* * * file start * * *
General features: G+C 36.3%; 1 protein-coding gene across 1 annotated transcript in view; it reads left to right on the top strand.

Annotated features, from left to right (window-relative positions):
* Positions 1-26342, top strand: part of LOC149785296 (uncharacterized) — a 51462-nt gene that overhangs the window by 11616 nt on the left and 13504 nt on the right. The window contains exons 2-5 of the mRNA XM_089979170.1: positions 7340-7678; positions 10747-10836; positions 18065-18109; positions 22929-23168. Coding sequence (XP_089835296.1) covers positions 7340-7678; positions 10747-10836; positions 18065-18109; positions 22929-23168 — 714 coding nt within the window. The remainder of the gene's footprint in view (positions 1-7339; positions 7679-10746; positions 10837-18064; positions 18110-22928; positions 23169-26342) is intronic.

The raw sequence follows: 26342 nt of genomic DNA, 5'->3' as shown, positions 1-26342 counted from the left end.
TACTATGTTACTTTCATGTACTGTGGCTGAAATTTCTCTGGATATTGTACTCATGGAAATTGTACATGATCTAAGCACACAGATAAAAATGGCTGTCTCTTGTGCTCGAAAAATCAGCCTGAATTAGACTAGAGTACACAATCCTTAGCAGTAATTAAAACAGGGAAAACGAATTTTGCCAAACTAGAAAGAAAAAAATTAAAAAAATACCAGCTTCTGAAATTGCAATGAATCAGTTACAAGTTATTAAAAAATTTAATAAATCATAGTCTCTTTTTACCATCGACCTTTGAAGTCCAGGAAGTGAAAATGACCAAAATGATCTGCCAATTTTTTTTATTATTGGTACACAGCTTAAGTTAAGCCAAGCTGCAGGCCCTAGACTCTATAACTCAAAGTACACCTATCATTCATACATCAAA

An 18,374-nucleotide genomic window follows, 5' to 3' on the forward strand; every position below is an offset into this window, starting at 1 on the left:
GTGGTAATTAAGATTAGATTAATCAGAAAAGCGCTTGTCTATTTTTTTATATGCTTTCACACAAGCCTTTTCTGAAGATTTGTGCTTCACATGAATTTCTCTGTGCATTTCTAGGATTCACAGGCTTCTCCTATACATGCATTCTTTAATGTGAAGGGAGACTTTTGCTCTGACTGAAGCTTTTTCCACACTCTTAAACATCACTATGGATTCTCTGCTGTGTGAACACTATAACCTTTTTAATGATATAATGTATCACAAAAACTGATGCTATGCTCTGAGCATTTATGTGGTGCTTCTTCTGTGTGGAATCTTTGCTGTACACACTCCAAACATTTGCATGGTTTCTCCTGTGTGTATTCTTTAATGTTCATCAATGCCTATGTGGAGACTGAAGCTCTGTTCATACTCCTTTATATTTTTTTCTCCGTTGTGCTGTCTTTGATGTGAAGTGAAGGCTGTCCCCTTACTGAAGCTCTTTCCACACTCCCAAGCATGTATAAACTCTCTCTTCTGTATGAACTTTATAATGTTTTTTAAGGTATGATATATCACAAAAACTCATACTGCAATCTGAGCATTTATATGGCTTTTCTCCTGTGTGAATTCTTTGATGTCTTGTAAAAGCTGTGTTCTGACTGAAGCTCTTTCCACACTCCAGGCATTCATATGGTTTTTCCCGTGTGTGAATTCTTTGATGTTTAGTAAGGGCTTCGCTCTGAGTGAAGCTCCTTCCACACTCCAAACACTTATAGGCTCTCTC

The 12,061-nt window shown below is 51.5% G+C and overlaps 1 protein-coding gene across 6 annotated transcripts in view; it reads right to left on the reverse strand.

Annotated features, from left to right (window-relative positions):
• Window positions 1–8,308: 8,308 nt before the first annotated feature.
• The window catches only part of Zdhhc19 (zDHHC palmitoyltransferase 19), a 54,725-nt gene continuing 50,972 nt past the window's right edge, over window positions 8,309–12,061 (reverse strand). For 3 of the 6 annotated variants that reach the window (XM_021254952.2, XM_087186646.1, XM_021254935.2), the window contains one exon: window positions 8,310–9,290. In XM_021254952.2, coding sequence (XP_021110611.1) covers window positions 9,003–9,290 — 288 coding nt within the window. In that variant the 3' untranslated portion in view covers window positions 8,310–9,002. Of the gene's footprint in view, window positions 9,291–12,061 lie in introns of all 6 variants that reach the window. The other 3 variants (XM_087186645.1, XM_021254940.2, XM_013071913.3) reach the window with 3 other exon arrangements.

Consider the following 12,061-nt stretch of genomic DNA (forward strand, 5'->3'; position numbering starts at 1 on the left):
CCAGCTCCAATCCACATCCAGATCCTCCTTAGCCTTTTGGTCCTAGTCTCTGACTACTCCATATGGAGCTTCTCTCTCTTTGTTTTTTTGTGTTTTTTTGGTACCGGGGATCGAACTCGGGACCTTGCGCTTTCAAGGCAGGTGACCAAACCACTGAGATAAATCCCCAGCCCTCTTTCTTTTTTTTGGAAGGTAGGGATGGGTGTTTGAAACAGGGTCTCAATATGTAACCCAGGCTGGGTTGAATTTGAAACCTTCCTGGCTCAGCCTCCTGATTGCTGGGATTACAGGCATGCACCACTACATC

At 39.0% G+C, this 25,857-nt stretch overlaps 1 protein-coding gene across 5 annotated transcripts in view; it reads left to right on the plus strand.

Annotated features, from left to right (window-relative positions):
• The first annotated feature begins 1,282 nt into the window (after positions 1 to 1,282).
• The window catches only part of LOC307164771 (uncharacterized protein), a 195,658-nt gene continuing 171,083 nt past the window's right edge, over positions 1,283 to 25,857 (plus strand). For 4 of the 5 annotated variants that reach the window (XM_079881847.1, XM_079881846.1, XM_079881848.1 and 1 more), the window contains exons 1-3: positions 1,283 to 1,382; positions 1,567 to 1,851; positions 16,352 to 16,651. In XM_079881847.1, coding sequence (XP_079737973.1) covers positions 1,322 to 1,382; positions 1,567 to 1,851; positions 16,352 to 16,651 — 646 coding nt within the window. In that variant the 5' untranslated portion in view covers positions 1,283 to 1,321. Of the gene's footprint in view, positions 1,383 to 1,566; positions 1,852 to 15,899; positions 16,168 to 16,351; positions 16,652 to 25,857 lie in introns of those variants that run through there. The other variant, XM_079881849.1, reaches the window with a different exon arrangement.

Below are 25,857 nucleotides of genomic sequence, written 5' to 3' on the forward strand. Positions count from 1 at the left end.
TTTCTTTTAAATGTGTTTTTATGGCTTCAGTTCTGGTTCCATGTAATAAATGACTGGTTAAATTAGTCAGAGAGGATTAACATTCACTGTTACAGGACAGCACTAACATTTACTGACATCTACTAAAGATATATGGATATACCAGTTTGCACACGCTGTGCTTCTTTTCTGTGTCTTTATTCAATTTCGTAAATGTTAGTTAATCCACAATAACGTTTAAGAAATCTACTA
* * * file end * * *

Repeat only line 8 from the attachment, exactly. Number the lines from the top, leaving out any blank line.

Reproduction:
The 12,061-nt window shown below is 51.5% G+C and overlaps 1 protein-coding gene across 6 annotated transcripts in view; it reads right to left on the reverse strand.